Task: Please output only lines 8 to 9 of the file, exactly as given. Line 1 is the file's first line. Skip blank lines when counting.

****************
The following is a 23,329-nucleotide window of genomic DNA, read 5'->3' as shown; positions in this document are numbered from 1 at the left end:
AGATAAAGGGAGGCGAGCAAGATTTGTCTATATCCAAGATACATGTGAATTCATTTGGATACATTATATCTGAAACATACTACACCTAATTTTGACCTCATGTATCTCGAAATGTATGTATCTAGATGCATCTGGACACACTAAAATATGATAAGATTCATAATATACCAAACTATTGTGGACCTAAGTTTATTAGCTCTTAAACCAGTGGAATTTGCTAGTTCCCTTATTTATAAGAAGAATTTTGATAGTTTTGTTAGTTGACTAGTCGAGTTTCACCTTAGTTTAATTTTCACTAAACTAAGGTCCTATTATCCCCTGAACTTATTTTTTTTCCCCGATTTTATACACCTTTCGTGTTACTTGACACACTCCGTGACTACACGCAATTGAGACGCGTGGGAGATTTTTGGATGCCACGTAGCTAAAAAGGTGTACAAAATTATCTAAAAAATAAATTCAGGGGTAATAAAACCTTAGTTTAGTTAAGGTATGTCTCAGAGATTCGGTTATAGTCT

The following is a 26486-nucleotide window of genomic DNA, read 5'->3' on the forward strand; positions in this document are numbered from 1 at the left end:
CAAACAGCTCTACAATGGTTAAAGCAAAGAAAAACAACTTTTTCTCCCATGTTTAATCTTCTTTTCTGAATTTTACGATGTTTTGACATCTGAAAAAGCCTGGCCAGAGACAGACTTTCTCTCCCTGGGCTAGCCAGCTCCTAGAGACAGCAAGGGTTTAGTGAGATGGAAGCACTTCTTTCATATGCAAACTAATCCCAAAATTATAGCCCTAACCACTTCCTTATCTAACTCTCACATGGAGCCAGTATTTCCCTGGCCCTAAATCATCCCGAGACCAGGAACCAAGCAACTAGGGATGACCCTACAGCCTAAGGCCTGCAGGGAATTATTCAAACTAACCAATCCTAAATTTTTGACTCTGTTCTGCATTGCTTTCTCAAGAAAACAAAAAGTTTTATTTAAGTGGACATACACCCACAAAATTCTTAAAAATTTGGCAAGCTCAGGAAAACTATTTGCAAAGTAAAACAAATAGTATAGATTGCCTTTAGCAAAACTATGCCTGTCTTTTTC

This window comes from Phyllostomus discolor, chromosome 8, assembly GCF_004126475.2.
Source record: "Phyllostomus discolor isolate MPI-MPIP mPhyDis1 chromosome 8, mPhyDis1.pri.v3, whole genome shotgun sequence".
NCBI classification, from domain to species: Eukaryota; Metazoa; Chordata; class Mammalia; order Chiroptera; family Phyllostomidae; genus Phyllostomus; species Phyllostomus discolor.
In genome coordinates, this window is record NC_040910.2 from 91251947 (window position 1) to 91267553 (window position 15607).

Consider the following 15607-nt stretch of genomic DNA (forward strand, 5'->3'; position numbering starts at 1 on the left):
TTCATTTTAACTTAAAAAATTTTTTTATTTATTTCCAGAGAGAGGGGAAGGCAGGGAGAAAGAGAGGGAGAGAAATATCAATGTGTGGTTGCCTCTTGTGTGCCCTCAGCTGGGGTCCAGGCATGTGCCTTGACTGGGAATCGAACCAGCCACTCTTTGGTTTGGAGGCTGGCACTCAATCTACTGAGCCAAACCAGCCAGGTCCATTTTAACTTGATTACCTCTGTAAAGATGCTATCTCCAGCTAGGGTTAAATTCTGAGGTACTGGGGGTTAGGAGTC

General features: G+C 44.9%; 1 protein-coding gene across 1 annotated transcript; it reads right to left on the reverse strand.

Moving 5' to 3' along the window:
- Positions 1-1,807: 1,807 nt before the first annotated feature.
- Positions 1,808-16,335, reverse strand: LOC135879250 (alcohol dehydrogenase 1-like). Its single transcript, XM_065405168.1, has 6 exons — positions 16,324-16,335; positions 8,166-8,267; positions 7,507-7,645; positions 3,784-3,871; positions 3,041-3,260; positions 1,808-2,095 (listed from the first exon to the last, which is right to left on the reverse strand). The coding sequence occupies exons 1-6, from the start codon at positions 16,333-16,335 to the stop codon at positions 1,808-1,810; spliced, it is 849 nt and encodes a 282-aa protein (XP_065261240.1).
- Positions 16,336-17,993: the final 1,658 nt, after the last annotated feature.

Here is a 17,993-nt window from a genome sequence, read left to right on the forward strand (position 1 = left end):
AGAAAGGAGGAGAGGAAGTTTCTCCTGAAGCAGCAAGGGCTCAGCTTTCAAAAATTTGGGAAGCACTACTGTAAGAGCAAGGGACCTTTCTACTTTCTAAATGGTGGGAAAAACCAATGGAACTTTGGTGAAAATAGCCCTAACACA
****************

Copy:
In genome coordinates, this window is record NC_040910.2 from 91251947 (window position 1) to 91267553 (window position 15607).

Consider the following 15607-nt stretch of genomic DNA (forward strand, 5'->3'; position numbering starts at 1 on the left):